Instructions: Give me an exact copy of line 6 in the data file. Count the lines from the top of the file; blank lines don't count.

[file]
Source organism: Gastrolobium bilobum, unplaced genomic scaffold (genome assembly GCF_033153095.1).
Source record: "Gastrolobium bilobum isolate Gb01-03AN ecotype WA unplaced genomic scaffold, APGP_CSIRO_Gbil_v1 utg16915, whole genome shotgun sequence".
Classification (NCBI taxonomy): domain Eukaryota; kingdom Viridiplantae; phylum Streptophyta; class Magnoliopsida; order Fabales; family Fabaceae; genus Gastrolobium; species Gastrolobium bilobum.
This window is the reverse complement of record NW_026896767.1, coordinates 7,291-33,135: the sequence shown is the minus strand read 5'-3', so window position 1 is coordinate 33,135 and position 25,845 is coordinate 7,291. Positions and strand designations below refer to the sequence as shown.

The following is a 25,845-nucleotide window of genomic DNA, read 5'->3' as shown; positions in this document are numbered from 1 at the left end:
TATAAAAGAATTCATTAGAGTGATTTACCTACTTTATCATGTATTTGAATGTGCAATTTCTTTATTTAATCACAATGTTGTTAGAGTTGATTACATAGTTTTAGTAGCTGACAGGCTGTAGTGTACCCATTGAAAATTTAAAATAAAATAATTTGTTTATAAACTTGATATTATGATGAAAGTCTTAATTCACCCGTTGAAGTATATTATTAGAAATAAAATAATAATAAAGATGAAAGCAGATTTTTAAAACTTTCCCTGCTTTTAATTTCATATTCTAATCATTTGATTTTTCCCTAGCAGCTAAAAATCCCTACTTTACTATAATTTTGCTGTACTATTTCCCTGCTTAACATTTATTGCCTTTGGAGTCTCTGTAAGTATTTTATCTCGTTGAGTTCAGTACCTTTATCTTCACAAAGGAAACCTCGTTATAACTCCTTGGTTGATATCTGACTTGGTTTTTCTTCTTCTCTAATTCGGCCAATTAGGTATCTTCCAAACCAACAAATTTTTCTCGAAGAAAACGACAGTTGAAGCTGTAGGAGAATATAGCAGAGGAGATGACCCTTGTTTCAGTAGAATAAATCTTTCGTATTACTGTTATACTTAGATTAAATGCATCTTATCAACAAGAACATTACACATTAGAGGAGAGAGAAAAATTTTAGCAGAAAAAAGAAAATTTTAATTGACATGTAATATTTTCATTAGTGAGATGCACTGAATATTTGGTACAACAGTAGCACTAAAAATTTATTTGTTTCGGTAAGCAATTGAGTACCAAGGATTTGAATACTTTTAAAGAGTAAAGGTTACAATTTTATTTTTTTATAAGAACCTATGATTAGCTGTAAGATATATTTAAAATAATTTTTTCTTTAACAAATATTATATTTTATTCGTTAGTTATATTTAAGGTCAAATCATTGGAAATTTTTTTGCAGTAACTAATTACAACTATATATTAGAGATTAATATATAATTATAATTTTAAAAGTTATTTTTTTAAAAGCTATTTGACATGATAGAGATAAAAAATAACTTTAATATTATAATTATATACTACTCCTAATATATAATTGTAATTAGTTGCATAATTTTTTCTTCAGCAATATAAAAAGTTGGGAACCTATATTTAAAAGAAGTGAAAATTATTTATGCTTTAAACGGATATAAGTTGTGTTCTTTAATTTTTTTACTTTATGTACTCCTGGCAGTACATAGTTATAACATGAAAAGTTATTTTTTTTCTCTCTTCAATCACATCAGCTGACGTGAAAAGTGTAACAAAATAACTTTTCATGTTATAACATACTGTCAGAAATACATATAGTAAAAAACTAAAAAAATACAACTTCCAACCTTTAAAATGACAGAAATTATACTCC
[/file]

TATAAAAGAATTCATTAGAGTGATTTACCTACTTTATCATGTATTTGAATGTGCAATTTCTTTATTTAATCACAATGTTGTTAGAGTTGATTACATAGTTTTAGTAGCTGACAGGCTGTAGTGTACCCATTGAAAATTTAAAATAAAATAATTTGTTTATAAACTTGATATTATGATGAAAGTCTTAATTCACCCGTTGAAGTATATTATTAGAAATAAAATAATAATAAAGATGAAAGCAGATTTTTAAAACTTTCCCTGCTTTTAATTTCATATTCTAATCATTTGATTTTTCCCTAGCAGCTAAAAATCCCTACTTTACTATAATTTTGCTGTACTATTTCCCTGCTTAACATTTATTGCCTTTGGAGTCTCTGTAAGTATTTTATCTCGTTGAGTTCAGTACCTTTATCTTCACAAAGGAAACCTCGTTATAACTCCTTGGTTGATATCTGACTTGGTTTTTCTTCTTCTCTAATTCGGCCAATTAGGTATCTTCCAAACCAACAAATTTTTCTCGAAGAAAACGACAGTTGAAGCTGTAGGAGAATATAGCAGAGGAGATGACCCTTGTTTCAGTAGAATAAATCTTTCGTATTACTGTTATACTTAGATTAAATGCATCTTATCAACAAGAACATTACACATTAGAGGAGAGAGAAAAATTTTAGCAGAAAAAAGAAAATTTTAATTGACATGTAATATTTTCATTAGTGAGATGCACTGAATATTTGGTACAACAGTAGCACTAAAAATTTATTTGTTTCGGTAAGCAATTGAGTACCAAGGATTTGAATACTTTTAAAGAGTAAAGGTTACAATTTTATTTTTTTATAAGAACCTATGATTAGCTGTAAGATATATTTAAAATAATTTTTTCTTTAACAAATATTATATTTTATTCGTTAGTTATATTTAAGGTCAAATCATTGGAAATTTTTTTGCAGTAACTAATTACAACTATATATTAGAGATTAATATATAATTATAATTTTAAAAGTTATTTTTTTAAAAGCTATTTGACATGATAGAGATAAAAAATAACTTTAATATTATAATTATATACTACTCCTAATATATAATTGTAATTAGTTGCATAATTTTTTCTTCAGCAATATAAAAAGTTGGGAACCTATATTTAAAAGAAGTGAAAATTATTTATGCTTTAAACGGATATAAGTTGTGTTCTTTAATTTTTTTACTTTATGTACTCCTGGCAGTACATAGTTATAACATGAAAAGTTATTTTTTTTCTCTCTTCAATCACATCAGCTGACGTGAAAAGTGTAACAAAATAACTTTTCATGTTATAACATACTGTCAGAAATACATATAGTAAAAAACTAAAAAAATACAACTTCCAACCTTTAAAATGACAGAAATTATACTCC